Ecosocialist Bookshelf is a monthly column, hosted by Ian Angus. Books described here may be reviewed in future. Inclusion of a book does not imply endorsement, or that C&C agrees with everything (or even anything!) these books say.
LESS IS MORE
How Degrowth Will Save the World
Windmill Books, 2020
Are ecosocialism and degrowth compatible, or contradictory, or some of both? Hickel’s book bases the degrowth argument firmly in an anti-capitalist framework, and the result is one of the best cases for degrowth we’ve seen. I don’t agree with everything he says, but everyone who wants to understand this important radical current in environmentalism should read it.
Michael E. Mann
THE NEW CLIMATE WAR
The Fight to Take Back Our Planet
Public Affairs Books, 2021
Noted climate scientist Michael Mann shows how fossil fuel companies have waged a thirty-year campaign to delay action on climate change, and offers his thoughts on battling the immensely powerful vested interests that are aligned in defense of the fossil fuel status quo.
UNDER A WHITE SKY
The Nature of the Future
Penguin Random House, 2021
Kolbert won the Pulitzer Prize for The Sixth Extinction. Her new book examines geoengineering — as she says, it is “about people trying to solve problems created by people trying to solve problems.” Informative and more than a little scary.
STILL STARVING AFTER ALL THESE YEARS
The Hidden Origins of War, Oppression, and Inequality
John Hunt, 2021
An archaeologist argues that war, oppression and inequality originated 6000 years ago in Mesopotamia, and now seem to be permanent features of human nature. “They are not. And if humanity continues to believe they are, we risk the annihilation of our own species.” His solution: erase starvation and starvation culture.
Maria Baker, Eva Ramirez-Llodra, Paul Tyler, editors
NATURAL CAPITAL AND EXPLOITATION OF THE DEEP OCEAN
Oxford University Press, 2020
The deep ocean, the planet’s largest biome, holds a wealth of potential natural assets. In eleven focused essays, marine scientists examine geological and physical processes, ecology, biology, and biogeography, and how they may be affected by exploitation, management, and conservation.
Jeremy M. Desilva, editor
A MOST INTERESTING PROBLEM
What Darwin’s Descent of Man Got Right and Wrong about Human Evolution
Princeton University Press, 2021
In 1871, in The Descent of Man, Charles Darwin attempted to explain human evolution. Some of his ideas have withstood more than a century of scrutiny while others have been decisively disproven. Twelve scholars and science communicators investigate what Darwin got right and wrong about the origin, history, and biological variation of humans. Fascinating reading about the development of science, and the cultural blindspots than can misdirect even the most brilliant scientists.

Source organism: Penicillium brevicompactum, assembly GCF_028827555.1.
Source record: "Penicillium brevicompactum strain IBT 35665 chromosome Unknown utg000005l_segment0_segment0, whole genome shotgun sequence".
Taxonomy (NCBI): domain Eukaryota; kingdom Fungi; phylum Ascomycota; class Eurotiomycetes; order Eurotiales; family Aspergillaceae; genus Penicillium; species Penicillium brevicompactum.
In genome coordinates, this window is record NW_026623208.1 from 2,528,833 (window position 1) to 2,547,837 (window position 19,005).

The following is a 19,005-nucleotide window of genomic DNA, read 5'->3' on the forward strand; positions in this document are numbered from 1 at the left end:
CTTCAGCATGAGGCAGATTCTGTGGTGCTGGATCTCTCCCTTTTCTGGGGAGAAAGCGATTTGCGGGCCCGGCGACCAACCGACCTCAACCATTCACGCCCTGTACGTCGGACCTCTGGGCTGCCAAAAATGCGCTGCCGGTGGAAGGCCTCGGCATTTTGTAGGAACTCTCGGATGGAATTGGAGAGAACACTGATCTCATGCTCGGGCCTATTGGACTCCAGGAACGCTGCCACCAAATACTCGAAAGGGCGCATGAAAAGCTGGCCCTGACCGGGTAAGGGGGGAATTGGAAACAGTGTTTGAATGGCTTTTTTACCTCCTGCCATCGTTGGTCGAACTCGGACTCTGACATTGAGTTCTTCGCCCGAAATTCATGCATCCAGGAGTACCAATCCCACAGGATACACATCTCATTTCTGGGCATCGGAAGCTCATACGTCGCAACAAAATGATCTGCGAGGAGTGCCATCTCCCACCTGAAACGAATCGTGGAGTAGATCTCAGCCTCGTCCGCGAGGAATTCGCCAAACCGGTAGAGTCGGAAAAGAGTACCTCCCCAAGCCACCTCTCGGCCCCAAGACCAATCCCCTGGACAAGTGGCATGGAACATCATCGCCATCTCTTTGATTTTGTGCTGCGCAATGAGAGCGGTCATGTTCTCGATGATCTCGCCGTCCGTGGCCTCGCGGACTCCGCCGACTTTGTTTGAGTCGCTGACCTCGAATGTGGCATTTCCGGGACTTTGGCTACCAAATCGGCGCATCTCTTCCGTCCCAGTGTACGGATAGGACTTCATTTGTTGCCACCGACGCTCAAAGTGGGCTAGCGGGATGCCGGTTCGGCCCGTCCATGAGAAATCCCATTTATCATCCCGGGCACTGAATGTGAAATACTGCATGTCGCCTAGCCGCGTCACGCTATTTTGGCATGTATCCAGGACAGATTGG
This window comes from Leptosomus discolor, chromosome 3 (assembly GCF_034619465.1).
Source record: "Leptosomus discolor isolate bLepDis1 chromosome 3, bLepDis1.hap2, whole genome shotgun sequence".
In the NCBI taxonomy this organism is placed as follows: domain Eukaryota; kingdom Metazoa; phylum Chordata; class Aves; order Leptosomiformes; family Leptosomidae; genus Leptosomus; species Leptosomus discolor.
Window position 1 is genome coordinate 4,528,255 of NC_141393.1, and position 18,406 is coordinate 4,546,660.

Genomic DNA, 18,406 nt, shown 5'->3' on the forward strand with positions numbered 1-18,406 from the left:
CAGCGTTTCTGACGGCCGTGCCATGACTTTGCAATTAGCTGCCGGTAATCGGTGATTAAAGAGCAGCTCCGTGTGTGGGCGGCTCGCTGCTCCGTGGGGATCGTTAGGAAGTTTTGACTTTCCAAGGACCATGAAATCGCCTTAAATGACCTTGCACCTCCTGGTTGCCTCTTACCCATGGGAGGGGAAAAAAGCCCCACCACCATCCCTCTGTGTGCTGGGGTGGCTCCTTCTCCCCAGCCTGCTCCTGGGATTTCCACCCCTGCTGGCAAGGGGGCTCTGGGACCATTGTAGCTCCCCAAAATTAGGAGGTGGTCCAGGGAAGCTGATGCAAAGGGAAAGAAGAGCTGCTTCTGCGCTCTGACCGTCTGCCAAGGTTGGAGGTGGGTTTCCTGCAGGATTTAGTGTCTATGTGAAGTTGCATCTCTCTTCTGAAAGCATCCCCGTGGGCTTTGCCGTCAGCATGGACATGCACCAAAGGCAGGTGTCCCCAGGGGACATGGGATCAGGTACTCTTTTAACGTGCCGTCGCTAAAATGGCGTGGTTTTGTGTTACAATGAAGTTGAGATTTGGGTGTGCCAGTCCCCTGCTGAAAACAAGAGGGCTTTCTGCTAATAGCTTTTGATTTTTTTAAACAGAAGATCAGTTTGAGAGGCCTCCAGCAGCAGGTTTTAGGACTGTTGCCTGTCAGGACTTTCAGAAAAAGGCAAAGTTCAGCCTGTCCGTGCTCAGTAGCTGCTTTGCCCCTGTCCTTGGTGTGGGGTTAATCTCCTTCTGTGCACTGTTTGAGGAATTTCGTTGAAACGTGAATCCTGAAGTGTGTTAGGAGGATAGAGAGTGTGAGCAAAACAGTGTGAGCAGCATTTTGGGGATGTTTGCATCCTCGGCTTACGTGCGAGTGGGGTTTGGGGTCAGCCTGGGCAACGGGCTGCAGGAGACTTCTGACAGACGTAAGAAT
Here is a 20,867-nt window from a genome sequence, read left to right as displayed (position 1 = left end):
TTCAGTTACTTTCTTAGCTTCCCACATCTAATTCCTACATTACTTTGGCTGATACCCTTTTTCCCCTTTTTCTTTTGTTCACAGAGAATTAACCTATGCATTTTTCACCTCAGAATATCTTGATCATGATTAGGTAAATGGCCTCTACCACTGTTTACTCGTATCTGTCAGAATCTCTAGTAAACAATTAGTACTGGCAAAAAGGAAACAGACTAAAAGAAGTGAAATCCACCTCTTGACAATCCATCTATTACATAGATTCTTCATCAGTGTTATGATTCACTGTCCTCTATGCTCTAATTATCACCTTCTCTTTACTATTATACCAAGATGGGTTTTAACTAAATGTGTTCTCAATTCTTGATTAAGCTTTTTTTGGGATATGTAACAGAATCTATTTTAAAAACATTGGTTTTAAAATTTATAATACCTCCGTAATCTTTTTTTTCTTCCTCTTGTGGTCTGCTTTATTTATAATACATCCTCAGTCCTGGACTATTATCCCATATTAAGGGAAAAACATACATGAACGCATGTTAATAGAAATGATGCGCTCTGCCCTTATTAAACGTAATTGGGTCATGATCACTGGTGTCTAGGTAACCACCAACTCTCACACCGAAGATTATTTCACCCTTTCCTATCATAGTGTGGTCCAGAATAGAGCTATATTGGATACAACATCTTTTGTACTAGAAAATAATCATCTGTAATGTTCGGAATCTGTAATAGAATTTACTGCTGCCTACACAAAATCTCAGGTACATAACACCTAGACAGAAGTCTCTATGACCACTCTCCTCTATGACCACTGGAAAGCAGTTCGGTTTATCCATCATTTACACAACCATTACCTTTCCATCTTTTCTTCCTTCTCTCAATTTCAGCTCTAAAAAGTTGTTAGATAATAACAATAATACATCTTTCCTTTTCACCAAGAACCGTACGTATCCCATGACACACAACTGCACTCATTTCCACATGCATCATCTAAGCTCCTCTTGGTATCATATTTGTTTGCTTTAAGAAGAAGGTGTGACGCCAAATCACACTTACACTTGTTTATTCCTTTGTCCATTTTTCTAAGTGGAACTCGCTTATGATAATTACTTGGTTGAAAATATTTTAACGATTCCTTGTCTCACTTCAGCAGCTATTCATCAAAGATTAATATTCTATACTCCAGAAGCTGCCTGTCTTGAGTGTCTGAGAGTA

HOW TO AVOID A CLIMATE DISASTER
The Solutions We Have and the Breakthroughs We Need
Penguin Random House, 2021
Here’s a surprise: a technology capitalist thinks that climate change can only be solved by more technology and more capitalism! In his recent review, frequent C&C contributor Martin Empson says this book is valuable for “insights into how the capitalist ruling class thinks about climate change,” but “doesn’t even get to the heart of what that crisis is.” Money talks, so this book is getting lots of publicity, but it is not on my recommended reading list.
I just discovered this website. Wow! And I have a new book that I would like to have you consider for a review. It is serious fiction that is based on real, timely issues on the Columbia River: The growing dangers of the nuclear waste at the Hanford Plant and everywhere, same problem) and the growing losses of the famous salmon runs, including those brought on by a warming ocean. These are the causes taken on by a diverse group of visitors and residents on the Mid-Columbia. You can see a brief description on my book page at Amazon. “Storytellers at the Columbia River.” Thank you and keep up this great website.
In the bookstores around me, the only book about global change they have is Bill Gates. They use to have Naomi Klein but that didn’t stick around for long. Fortunately, some libraries are occasionally putting up climate change book displays.